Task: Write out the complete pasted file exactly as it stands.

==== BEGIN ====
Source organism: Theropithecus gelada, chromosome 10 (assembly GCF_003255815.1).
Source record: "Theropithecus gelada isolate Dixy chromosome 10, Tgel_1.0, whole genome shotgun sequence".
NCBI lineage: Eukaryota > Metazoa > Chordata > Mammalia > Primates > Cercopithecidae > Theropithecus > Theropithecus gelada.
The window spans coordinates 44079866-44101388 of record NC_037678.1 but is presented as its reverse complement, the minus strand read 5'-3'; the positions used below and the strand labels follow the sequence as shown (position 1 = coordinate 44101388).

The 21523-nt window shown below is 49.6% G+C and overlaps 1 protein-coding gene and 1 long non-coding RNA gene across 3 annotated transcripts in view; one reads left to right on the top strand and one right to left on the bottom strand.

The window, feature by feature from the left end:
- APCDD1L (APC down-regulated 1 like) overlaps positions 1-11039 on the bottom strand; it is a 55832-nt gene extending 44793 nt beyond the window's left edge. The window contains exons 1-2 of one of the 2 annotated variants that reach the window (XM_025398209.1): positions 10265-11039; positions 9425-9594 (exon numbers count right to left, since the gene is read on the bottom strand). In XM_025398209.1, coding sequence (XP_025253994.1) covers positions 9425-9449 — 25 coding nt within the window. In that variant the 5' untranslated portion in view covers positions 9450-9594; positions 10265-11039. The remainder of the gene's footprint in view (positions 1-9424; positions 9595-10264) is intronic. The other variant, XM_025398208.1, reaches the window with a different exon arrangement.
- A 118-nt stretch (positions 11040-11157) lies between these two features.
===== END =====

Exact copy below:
Source organism: Theropithecus gelada, chromosome 10 (assembly GCF_003255815.1).
Source record: "Theropithecus gelada isolate Dixy chromosome 10, Tgel_1.0, whole genome shotgun sequence".
NCBI lineage: Eukaryota > Metazoa > Chordata > Mammalia > Primates > Cercopithecidae > Theropithecus > Theropithecus gelada.
The window spans coordinates 44079866-44101388 of record NC_037678.1 but is presented as its reverse complement, the minus strand read 5'-3'; the positions used below and the strand labels follow the sequence as shown (position 1 = coordinate 44101388).

The 21523-nt window shown below is 49.6% G+C and overlaps 1 protein-coding gene and 1 long non-coding RNA gene across 3 annotated transcripts in view; one reads left to right on the top strand and one right to left on the bottom strand.

The window, feature by feature from the left end:
- APCDD1L (APC down-regulated 1 like) overlaps positions 1-11039 on the bottom strand; it is a 55832-nt gene extending 44793 nt beyond the window's left edge. The window contains exons 1-2 of one of the 2 annotated variants that reach the window (XM_025398209.1): positions 10265-11039; positions 9425-9594 (exon numbers count right to left, since the gene is read on the bottom strand). In XM_025398209.1, coding sequence (XP_025253994.1) covers positions 9425-9449 — 25 coding nt within the window. In that variant the 5' untranslated portion in view covers positions 9450-9594; positions 10265-11039. The remainder of the gene's footprint in view (positions 1-9424; positions 9595-10264) is intronic. The other variant, XM_025398208.1, reaches the window with a different exon arrangement.
- A 118-nt stretch (positions 11040-11157) lies between these two features.